Engine Developers Face New Challenges
Engine developers face new trends in the industry that significantly influence how they produce engines for heavy-duty vehicles. Their main areas of concern include machine ownership patterns, political forces such as government regulations, and getting new products to the market quicker and more efficiently. Caterpillar Industrial Power Systems designed the new C3.6 engine with these factors in mind, stating specifically that customer feedback and lower owning and operating costs were at the top of their priorities list. According to Caterpillar, the result is the compact C3.6 engine that is electronically turbocharged, giving it the capability to produce 134-hp, more power density, and better torque than its predecessor.
As for machine ownership patterns, the product marketing manager for Caterpillar – Alex Eden – explains that customers are shifting towards a rental economy rather than the traditional ownership model. Instead of buying heavy-duty vehicles and machines, customers and fleets are looking to rent them. This raises questions about future sales processes and product cycles that are yet to be answered.
In addition to market influences, government regulations put pressure on engine developers with measures such as CO2 and emissions regulations, air quality improvement standards, and zero-emission zones for urban areas. In particular, demand grows for quieter engines that fall in line with urban noise restrictions. Noise, vibration and harshness (NVH) is a major concern in engine design. Pierpaolo Biffali – VP of product engineering at FPT Industrial – states that though the industry is heading for zero-emissions, clean diesel engines reduce CO2 levels in the meantime.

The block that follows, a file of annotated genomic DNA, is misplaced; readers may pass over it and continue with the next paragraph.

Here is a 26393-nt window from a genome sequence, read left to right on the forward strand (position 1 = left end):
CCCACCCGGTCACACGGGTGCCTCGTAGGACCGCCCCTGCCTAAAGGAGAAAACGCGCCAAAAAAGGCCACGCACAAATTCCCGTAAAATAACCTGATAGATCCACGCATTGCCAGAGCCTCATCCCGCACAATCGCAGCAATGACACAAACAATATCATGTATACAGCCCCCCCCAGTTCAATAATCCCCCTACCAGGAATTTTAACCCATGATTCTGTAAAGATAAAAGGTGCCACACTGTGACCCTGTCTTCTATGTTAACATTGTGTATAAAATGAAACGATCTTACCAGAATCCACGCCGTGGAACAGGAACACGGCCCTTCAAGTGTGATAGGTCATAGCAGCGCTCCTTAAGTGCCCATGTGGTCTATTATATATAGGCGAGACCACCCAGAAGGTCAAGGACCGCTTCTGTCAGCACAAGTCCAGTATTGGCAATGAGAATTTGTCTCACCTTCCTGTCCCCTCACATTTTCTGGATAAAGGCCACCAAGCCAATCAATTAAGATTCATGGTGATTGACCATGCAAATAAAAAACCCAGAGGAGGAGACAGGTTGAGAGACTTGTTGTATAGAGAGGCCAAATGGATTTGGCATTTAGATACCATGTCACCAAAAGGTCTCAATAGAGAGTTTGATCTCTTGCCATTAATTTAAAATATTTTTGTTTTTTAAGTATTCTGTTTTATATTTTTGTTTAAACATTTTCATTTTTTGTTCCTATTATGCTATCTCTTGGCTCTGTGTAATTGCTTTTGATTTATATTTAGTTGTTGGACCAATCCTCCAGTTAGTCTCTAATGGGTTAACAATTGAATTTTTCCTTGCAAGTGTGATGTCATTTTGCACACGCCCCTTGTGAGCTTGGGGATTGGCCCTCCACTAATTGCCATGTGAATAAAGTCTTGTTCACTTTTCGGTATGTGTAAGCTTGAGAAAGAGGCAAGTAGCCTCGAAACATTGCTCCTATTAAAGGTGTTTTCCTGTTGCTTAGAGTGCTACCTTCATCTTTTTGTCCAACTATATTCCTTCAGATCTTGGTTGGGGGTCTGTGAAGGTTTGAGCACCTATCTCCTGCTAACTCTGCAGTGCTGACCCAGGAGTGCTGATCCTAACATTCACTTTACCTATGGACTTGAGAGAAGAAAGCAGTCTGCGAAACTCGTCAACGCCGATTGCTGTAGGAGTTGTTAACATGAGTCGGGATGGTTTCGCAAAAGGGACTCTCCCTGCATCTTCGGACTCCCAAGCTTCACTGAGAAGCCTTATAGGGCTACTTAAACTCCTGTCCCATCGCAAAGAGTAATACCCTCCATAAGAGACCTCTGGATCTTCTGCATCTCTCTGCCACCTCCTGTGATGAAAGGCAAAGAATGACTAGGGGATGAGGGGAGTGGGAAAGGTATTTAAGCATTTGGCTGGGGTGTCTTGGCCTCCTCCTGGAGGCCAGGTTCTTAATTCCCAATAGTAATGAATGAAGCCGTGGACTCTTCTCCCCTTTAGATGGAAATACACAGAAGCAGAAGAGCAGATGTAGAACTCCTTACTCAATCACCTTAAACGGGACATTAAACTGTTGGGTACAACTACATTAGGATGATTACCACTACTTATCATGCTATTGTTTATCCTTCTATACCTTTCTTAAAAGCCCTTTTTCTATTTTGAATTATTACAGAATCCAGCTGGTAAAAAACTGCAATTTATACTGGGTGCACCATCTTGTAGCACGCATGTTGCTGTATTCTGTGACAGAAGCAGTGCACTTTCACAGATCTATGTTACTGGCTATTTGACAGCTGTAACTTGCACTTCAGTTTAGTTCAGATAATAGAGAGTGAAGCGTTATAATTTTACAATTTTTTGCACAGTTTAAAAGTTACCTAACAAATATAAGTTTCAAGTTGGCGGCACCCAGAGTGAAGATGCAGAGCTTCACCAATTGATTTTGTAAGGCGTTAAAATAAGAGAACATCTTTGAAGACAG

The last major factor that influences engine design is the competitiveness of the industry. When producing the C3.6, Caterpillar utilized a 3D printer to reduce production time. Developers printed an entire C3.6 engine in its various parts and examined how all the pieces would fit together before actual assembly. When the parts arrived, they assembled the engine faster and more efficiently than they had without the 3D printer which is crucial to remaining competitive in the market. Caterpillar believes that technology like this will help them remain competitive in the future by getting products to the market faster without sacrificing quality.
Taken from: www.sae.org